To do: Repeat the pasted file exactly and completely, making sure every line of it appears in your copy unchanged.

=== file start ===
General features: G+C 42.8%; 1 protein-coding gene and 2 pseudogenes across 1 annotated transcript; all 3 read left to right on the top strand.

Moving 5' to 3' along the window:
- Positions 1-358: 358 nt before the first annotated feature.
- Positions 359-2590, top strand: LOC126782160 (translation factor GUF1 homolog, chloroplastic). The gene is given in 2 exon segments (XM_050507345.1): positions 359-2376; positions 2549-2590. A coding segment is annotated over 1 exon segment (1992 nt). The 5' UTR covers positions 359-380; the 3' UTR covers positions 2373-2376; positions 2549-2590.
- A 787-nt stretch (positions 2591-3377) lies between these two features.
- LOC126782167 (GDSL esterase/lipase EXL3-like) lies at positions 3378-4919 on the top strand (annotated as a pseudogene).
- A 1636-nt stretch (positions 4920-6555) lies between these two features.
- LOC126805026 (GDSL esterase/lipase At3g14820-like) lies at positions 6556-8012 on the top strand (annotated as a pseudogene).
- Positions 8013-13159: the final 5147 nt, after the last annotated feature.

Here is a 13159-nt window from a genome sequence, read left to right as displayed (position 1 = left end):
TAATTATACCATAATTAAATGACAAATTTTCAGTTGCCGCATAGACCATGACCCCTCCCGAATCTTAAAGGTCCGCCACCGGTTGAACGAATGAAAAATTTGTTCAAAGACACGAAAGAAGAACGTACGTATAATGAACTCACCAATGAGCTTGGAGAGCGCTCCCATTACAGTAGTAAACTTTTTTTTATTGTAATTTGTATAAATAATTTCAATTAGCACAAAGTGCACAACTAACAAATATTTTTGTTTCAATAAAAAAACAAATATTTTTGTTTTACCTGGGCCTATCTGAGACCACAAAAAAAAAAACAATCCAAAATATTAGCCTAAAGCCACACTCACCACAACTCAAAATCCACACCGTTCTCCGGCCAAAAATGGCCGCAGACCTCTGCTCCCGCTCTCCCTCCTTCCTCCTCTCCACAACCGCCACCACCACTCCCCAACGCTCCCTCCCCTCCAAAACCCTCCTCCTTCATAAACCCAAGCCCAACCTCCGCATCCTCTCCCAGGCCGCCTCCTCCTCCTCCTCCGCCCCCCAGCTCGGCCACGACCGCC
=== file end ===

General features: G+C 42.8%; 1 protein-coding gene and 2 pseudogenes across 1 annotated transcript; all 3 read left to right on the top strand.

Moving 5' to 3' along the window:
- Positions 1-358: 358 nt before the first annotated feature.
- Positions 359-2590, top strand: LOC126782160 (translation factor GUF1 homolog, chloroplastic). The gene is given in 2 exon segments (XM_050507345.1): positions 359-2376; positions 2549-2590. A coding segment is annotated over 1 exon segment (1992 nt). The 5' UTR covers positions 359-380; the 3' UTR covers positions 2373-2376; positions 2549-2590.
- A 787-nt stretch (positions 2591-3377) lies between these two features.
- LOC126782167 (GDSL esterase/lipase EXL3-like) lies at positions 3378-4919 on the top strand (annotated as a pseudogene).
- A 1636-nt stretch (positions 4920-6555) lies between these two features.
- LOC126805026 (GDSL esterase/lipase At3g14820-like) lies at positions 6556-8012 on the top strand (annotated as a pseudogene).
- Positions 8013-13159: the final 5147 nt, after the last annotated feature.

Here is a 13159-nt window from a genome sequence, read left to right as displayed (position 1 = left end):
TAATTATACCATAATTAAATGACAAATTTTCAGTTGCCGCATAGACCATGACCCCTCCCGAATCTTAAAGGTCCGCCACCGGTTGAACGAATGAAAAATTTGTTCAAAGACACGAAAGAAGAACGTACGTATAATGAACTCACCAATGAGCTTGGAGAGCGCTCCCATTACAGTAGTAAACTTTTTTTTATTGTAATTTGTATAAATAATTTCAATTAGCACAAAGTGCACAACTAACAAATATTTTTGTTTCAATAAAAAAACAAATATTTTTGTTTTACCTGGGCCTATCTGAGACCACAAAAAAAAAAACAATCCAAAATATTAGCCTAAAGCCACACTCACCACAACTCAAAATCCACACCGTTCTCCGGCCAAAAATGGCCGCAGACCTCTGCTCCCGCTCTCCCTCCTTCCTCCTCTCCACAACCGCCACCACCACTCCCCAACGCTCCCTCCCCTCCAAAACCCTCCTCCTTCATAAACCCAAGCCCAACCTCCGCATCCTCTCCCAGGCCGCCTCCTCCTCCTCCTCCGCCCCCCAGCTCGGCCACGACCGCC